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Published in CenterView on March 15, 2010

Nobel laureate to give Nelson lecture

When Dr. Oliver Smithies takes the podium for the Gertrude and Florian Nelson Cardiovascular Research Lecture on April 1, the audience members can expect a knock-out talk.

A Nobel Prize Laureate and world-renowned genetics researcher, Smithies is one of three scientists who developed a method of deleting - or knocking out - select genes in mice. That allows researchers to engineer mice with certain genes missing and compare outcomes against mice with the same gene intact.


Scientists worldwide use knockout mice to study any number of diseases, from coronary artery disease to cancer. In short, the discovery laid a foundation block of modern genetic studies.

The Nelson Lecture is presented by UMMC's Center for Excellence in Cardiovascular-Renal Research and the American Heart Association.

Smithies, 84, is the Weatherspoon Eminent Distinguished Professor of Pathology and Laboratory Medicine at the University of North Carolina at Chapel Hill. Born in England, he earned his Ph.D. in biochemistry at the University of Oxford in 1951.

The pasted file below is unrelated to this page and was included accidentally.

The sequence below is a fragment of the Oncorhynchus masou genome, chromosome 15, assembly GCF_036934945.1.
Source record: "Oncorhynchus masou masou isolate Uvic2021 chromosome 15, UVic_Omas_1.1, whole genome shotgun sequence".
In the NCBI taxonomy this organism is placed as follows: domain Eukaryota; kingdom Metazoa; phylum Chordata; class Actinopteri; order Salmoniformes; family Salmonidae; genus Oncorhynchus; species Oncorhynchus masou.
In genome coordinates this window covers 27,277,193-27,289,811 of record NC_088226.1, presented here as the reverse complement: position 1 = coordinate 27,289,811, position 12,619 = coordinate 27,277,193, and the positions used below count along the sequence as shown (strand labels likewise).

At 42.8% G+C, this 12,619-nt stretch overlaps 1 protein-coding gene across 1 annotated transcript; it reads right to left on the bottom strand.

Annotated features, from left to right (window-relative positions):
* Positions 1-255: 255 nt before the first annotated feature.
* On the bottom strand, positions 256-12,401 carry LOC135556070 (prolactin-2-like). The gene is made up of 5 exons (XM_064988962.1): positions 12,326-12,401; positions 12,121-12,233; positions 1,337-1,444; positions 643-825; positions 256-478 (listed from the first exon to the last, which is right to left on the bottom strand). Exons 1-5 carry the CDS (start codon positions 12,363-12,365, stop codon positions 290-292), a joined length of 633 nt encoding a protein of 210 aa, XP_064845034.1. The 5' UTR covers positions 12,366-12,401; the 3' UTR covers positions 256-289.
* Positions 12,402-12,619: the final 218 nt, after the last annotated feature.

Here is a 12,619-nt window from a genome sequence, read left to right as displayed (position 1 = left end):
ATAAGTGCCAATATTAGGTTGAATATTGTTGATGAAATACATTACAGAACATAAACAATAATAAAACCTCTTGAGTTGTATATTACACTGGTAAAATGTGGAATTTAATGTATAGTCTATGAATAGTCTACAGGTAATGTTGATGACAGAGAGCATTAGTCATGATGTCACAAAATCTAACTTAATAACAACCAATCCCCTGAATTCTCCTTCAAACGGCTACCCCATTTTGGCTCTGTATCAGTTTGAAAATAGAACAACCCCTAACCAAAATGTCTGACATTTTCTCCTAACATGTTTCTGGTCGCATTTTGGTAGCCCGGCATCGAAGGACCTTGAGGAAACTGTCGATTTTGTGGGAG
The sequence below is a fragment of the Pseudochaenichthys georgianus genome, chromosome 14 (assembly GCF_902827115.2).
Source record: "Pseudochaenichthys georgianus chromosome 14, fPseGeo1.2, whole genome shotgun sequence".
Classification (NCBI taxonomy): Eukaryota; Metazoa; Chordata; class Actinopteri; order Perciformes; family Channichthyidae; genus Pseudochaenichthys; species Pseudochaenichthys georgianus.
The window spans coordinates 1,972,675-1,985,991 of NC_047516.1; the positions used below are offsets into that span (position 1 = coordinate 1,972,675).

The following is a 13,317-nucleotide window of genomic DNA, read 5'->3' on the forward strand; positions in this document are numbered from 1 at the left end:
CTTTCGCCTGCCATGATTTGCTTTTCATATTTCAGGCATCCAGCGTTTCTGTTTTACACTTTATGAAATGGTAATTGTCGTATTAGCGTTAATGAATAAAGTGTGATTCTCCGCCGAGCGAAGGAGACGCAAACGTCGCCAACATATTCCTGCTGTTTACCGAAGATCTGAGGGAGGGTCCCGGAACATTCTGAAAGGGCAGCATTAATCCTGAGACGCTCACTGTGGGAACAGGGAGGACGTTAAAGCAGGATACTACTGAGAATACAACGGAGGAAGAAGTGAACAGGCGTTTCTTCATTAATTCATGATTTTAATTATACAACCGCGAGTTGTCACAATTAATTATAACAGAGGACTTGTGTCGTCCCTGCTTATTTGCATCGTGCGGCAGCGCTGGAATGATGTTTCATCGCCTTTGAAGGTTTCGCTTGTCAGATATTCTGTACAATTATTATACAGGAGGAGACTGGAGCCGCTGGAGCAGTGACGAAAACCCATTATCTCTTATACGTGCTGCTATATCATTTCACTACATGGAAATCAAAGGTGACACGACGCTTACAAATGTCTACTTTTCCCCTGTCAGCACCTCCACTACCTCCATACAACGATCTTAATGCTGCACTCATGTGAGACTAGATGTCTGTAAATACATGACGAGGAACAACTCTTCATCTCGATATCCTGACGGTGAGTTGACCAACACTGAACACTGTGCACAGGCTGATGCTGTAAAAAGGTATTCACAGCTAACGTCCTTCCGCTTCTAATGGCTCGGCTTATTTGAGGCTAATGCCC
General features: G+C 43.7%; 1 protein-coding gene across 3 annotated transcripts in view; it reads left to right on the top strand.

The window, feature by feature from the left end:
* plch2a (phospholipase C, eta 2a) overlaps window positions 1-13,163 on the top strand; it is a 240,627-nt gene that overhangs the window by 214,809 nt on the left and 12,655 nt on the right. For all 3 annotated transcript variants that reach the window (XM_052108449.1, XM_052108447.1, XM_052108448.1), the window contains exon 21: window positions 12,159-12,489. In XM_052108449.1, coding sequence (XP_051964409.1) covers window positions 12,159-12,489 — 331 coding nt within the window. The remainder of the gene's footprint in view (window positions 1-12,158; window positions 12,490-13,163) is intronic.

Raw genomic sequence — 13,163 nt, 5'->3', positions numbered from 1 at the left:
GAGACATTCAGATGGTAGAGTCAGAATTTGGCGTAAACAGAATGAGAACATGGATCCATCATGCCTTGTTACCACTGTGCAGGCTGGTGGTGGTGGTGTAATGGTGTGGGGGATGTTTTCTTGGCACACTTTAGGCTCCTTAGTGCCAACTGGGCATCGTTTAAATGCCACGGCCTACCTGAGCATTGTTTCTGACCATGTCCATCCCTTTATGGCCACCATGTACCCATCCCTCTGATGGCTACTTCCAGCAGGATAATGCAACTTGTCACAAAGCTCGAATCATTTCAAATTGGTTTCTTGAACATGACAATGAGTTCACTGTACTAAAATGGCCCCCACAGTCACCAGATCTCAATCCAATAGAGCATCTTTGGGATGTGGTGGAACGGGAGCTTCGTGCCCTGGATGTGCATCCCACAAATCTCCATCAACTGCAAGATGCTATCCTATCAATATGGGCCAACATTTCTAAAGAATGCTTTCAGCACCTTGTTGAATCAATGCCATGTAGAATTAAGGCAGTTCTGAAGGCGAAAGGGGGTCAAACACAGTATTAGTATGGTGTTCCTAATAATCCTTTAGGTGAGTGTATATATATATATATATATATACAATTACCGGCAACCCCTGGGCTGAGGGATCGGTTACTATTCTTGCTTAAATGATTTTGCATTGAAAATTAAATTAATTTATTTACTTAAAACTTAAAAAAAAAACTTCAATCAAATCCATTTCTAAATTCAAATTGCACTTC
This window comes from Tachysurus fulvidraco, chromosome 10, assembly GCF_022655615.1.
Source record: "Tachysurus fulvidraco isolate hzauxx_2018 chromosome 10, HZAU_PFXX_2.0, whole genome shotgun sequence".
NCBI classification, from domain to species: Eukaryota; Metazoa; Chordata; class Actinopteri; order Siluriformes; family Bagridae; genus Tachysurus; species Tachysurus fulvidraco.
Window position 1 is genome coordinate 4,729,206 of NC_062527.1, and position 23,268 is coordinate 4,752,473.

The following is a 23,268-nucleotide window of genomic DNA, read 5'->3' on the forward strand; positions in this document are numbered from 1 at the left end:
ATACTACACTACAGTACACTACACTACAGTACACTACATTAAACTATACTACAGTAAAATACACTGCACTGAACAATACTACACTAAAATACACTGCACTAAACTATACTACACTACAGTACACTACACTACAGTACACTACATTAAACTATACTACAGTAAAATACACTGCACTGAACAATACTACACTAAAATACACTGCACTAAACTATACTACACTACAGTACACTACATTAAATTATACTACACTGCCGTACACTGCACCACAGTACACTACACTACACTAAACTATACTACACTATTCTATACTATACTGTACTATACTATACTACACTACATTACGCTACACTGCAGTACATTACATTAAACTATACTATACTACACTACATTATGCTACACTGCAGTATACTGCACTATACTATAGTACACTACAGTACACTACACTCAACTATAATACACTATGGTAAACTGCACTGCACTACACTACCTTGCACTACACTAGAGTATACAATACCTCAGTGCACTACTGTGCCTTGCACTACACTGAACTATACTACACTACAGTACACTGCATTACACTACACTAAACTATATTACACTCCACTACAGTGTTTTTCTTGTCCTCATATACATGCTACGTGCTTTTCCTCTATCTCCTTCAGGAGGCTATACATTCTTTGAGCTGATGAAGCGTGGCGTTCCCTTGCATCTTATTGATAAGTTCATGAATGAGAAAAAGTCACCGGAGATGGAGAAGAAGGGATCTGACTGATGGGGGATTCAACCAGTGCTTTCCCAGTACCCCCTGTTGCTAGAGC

While at the University of Toronto's Connaught Medical Research Laboratory as a research associate, he developed gel electrophoresis, a method of separating DNA by passing current through a tray of gel. It's a system still in common use.

In 1960, he joined the University of Wisconsin-Madison as an assistant professor of genetics and medical genetics and deepened his investigations into genetics. Smithies took a position at the University of North Carolina at Chapel Hill in 1988, where he continued working on gene targeting.

Along with Dr. Mario Capecchi of the University of Utah and Dr. Martin Evans of Cardiff University, Smithies was awarded the Nobel Prize in Physiology or Medicine in 2007 in recognition of the knockout method.

The Nelson Lecture is scheduled, "Turning Pages: From Gels to Genes," for noon in room R153 (lower amphitheatre). Boxed lunches will be available on a first-come basis.